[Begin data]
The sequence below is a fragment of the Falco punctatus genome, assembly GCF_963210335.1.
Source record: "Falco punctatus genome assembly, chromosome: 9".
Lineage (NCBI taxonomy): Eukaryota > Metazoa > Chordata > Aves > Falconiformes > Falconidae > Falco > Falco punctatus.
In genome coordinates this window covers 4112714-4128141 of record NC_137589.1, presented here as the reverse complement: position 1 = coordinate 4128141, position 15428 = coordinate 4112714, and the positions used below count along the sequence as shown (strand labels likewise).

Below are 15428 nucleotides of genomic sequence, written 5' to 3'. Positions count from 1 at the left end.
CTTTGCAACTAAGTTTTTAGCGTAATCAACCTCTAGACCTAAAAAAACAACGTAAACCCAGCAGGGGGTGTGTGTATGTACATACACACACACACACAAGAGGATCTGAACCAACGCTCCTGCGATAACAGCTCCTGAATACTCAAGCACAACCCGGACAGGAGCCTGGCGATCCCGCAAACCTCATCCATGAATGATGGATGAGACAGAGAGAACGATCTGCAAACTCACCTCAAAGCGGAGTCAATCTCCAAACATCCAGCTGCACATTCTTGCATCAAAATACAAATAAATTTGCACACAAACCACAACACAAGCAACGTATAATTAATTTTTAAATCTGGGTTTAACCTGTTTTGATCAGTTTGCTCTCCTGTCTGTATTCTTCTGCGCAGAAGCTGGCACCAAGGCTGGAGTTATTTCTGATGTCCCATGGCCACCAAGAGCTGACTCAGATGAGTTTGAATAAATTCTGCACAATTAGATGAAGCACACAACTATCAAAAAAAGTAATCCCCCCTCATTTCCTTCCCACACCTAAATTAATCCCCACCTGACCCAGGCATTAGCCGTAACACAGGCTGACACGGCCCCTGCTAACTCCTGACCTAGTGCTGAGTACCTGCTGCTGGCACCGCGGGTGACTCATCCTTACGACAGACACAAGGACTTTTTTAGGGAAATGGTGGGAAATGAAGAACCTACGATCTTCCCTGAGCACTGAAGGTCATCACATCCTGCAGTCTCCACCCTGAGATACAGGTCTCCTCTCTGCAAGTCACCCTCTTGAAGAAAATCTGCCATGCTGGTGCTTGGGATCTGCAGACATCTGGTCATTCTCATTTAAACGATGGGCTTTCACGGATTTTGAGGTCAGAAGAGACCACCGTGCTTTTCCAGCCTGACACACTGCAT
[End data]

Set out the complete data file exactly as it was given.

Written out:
The sequence below is a fragment of the Falco punctatus genome, assembly GCF_963210335.1.
Source record: "Falco punctatus genome assembly, chromosome: 9".
Lineage (NCBI taxonomy): Eukaryota > Metazoa > Chordata > Aves > Falconiformes > Falconidae > Falco > Falco punctatus.
In genome coordinates this window covers 4112714-4128141 of record NC_137589.1, presented here as the reverse complement: position 1 = coordinate 4128141, position 15428 = coordinate 4112714, and the positions used below count along the sequence as shown (strand labels likewise).

Below are 15428 nucleotides of genomic sequence, written 5' to 3'. Positions count from 1 at the left end.
CTTTGCAACTAAGTTTTTAGCGTAATCAACCTCTAGACCTAAAAAAACAACGTAAACCCAGCAGGGGGTGTGTGTATGTACATACACACACACACACAAGAGGATCTGAACCAACGCTCCTGCGATAACAGCTCCTGAATACTCAAGCACAACCCGGACAGGAGCCTGGCGATCCCGCAAACCTCATCCATGAATGATGGATGAGACAGAGAGAACGATCTGCAAACTCACCTCAAAGCGGAGTCAATCTCCAAACATCCAGCTGCACATTCTTGCATCAAAATACAAATAAATTTGCACACAAACCACAACACAAGCAACGTATAATTAATTTTTAAATCTGGGTTTAACCTGTTTTGATCAGTTTGCTCTCCTGTCTGTATTCTTCTGCGCAGAAGCTGGCACCAAGGCTGGAGTTATTTCTGATGTCCCATGGCCACCAAGAGCTGACTCAGATGAGTTTGAATAAATTCTGCACAATTAGATGAAGCACACAACTATCAAAAAAAGTAATCCCCCCTCATTTCCTTCCCACACCTAAATTAATCCCCACCTGACCCAGGCATTAGCCGTAACACAGGCTGACACGGCCCCTGCTAACTCCTGACCTAGTGCTGAGTACCTGCTGCTGGCACCGCGGGTGACTCATCCTTACGACAGACACAAGGACTTTTTTAGGGAAATGGTGGGAAATGAAGAACCTACGATCTTCCCTGAGCACTGAAGGTCATCACATCCTGCAGTCTCCACCCTGAGATACAGGTCTCCTCTCTGCAAGTCACCCTCTTGAAGAAAATCTGCCATGCTGGTGCTTGGGATCTGCAGACATCTGGTCATTCTCATTTAAACGATGGGCTTTCACGGATTTTGAGGTCAGAAGAGACCACCGTGCTTTTCCAGCCTGACACACTGCAT